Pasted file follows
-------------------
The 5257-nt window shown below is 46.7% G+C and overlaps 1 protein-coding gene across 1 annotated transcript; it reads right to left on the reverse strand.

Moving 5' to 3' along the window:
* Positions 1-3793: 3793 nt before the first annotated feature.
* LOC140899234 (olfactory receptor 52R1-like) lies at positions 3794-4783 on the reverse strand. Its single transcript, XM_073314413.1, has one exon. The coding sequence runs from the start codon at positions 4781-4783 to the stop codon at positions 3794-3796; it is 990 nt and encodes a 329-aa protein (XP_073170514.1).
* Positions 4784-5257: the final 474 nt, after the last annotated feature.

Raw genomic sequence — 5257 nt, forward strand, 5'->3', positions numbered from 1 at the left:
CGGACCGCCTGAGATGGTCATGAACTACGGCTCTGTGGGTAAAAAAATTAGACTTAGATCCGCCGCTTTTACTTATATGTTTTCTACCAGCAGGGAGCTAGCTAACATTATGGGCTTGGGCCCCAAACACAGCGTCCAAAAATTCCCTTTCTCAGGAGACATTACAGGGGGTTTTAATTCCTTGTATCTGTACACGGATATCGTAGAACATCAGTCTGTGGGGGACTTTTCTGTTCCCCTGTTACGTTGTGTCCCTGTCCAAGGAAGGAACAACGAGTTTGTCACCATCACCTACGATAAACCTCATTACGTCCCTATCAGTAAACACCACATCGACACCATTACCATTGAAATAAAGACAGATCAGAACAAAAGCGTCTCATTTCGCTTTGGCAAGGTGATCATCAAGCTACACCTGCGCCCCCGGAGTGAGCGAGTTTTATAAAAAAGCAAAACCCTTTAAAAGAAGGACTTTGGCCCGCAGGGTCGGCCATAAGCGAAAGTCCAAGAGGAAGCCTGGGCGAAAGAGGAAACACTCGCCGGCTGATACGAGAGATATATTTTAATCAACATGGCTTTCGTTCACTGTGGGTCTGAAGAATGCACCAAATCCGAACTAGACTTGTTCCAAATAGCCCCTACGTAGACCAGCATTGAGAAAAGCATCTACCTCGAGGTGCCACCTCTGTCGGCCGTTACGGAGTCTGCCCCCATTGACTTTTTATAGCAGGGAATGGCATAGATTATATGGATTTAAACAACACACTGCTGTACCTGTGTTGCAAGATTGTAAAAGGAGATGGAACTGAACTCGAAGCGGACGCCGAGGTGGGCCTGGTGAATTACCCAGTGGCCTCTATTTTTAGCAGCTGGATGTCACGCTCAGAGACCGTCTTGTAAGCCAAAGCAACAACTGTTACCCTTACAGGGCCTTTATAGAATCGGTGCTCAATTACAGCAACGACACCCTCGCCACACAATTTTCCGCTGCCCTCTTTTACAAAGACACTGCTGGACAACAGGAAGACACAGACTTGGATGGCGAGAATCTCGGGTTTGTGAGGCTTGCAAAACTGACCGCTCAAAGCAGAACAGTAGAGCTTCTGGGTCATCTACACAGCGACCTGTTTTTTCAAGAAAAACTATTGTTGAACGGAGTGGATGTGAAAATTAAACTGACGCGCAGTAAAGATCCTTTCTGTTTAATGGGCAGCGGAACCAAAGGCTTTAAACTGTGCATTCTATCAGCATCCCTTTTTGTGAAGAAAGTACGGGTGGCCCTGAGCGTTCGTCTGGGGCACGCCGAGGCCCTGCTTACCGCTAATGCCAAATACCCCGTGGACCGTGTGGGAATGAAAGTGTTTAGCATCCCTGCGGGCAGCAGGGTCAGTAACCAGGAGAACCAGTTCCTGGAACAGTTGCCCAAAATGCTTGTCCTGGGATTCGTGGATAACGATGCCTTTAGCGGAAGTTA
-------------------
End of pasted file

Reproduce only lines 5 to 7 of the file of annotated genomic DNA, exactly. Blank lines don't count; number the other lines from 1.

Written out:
* Positions 4784-5257: the final 474 nt, after the last annotated feature.

Raw genomic sequence — 5257 nt, forward strand, 5'->3', positions numbered from 1 at the left:
CGGACCGCCTGAGATGGTCATGAACTACGGCTCTGTGGGTAAAAAAATTAGACTTAGATCCGCCGCTTTTACTTATATGTTTTCTACCAGCAGGGAGCTAGCTAACATTATGGGCTTGGGCCCCAAACACAGCGTCCAAAAATTCCCTTTCTCAGGAGACATTACAGGGGGTTTTAATTCCTTGTATCTGTACACGGATATCGTAGAACATCAGTCTGTGGGGGACTTTTCTGTTCCCCTGTTACGTTGTGTCCCTGTCCAAGGAAGGAACAACGAGTTTGTCACCATCACCTACGATAAACCTCATTACGTCCCTATCAGTAAACACCACATCGACACCATTACCATTGAAATAAAGACAGATCAGAACAAAAGCGTCTCATTTCGCTTTGGCAAGGTGATCATCAAGCTACACCTGCGCCCCCGGAGTGAGCGAGTTTTATAAAAAAGCAAAACCCTTTAAAAGAAGGACTTTGGCCCGCAGGGTCGGCCATAAGCGAAAGTCCAAGAGGAAGCCTGGGCGAAAGAGGAAACACTCGCCGGCTGATACGAGAGATATATTTTAATCAACATGGCTTTCGTTCACTGTGGGTCTGAAGAATGCACCAAATCCGAACTAGACTTGTTCCAAATAGCCCCTACGTAGACCAGCATTGAGAAAAGCATCTACCTCGAGGTGCCACCTCTGTCGGCCGTTACGGAGTCTGCCCCCATTGACTTTTTATAGCAGGGAATGGCATAGATTATATGGATTTAAACAACACACTGCTGTACCTGTGTTGCAAGATTGTAAAAGGAGATGGAACTGAACTCGAAGCGGACGCCGAGGTGGGCCTGGTGAATTACCCAGTGGCCTCTATTTTTAGCAGCTGGATGTCACGCTCAGAGACCGTCTTGTAAGCCAAAGCAACAACTGTTACCCTTACAGGGCCTTTATAGAATCGGTGCTCAATTACAGCAACGACACCCTCGCCACACAATTTTCCGCTGCCCTCTTTTACAAAGACACTGCTGGACAACAGGAAGACACAGACTTGGATGGCGAGAATCTCGGGTTTGTGAGGCTTGCAAAACTGACCGCTCAAAGCAGAACAGTAGAGCTTCTGGGTCATCTACACAGCGACCTGTTTTTTCAAGAAAAACTATTGTTGAACGGAGTGGATGTGAAAATTAAACTGACGCGCAGTAAAGATCCTTTCTGTTTAATGGGCAGCGGAACCAAAGGCTTTAAACTGTGCATTCTATCAGCATCCCTTTTTGTGAAGAAAGTACGGGTGGCCCTGAGCGTTCGTCTGGGGCACGCCGAGGCCCTGCTTACCGCTAATGCCAAATACCCCGTGGACCGTGTGGGAATGAAAGTGTTTAGCATCCCTGCGGGCAGCAGGGTCAGTAACCAGGAGAACCAGTTCCTGGAACAGTTGCCCAAAATGCTTGTCCTGGGATTCGTGGATAACGATGCCTTTAGCGGAAGTTA